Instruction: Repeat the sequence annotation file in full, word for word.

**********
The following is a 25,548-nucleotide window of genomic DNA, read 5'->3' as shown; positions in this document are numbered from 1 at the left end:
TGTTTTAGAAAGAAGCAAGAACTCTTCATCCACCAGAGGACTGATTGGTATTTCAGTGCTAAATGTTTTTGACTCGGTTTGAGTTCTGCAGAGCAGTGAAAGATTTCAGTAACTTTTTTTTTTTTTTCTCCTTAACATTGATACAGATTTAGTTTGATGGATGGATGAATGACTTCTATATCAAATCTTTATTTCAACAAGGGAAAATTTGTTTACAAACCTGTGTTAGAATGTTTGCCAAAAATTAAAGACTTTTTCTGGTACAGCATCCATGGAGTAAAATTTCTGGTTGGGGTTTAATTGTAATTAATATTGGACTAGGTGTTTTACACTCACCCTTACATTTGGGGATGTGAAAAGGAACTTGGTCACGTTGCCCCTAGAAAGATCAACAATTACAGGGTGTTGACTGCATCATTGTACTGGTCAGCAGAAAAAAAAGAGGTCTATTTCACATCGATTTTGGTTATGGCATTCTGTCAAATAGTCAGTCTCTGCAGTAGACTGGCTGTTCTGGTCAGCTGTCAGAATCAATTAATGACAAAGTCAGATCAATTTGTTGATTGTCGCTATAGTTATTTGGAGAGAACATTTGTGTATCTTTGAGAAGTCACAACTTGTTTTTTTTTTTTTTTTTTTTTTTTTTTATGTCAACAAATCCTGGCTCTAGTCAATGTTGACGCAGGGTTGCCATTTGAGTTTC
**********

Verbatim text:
The following is a 25,548-nucleotide window of genomic DNA, read 5'->3' as shown; positions in this document are numbered from 1 at the left end:
TGTTTTAGAAAGAAGCAAGAACTCTTCATCCACCAGAGGACTGATTGGTATTTCAGTGCTAAATGTTTTTGACTCGGTTTGAGTTCTGCAGAGCAGTGAAAGATTTCAGTAACTTTTTTTTTTTTTTCTCCTTAACATTGATACAGATTTAGTTTGATGGATGGATGAATGACTTCTATATCAAATCTTTATTTCAACAAGGGAAAATTTGTTTACAAACCTGTGTTAGAATGTTTGCCAAAAATTAAAGACTTTTTCTGGTACAGCATCCATGGAGTAAAATTTCTGGTTGGGGTTTAATTGTAATTAATATTGGACTAGGTGTTTTACACTCACCCTTACATTTGGGGATGTGAAAAGGAACTTGGTCACGTTGCCCCTAGAAAGATCAACAATTACAGGGTGTTGACTGCATCATTGTACTGGTCAGCAGAAAAAAAAGAGGTCTATTTCACATCGATTTTGGTTATGGCATTCTGTCAAATAGTCAGTCTCTGCAGTAGACTGGCTGTTCTGGTCAGCTGTCAGAATCAATTAATGACAAAGTCAGATCAATTTGTTGATTGTCGCTATAGTTATTTGGAGAGAACATTTGTGTATCTTTGAGAAGTCACAACTTGTTTTTTTTTTTTTTTTTTTTTTTTTTTATGTCAACAAATCCTGGCTCTAGTCAATGTTGACGCAGGGTTGCCATTTGAGTTTC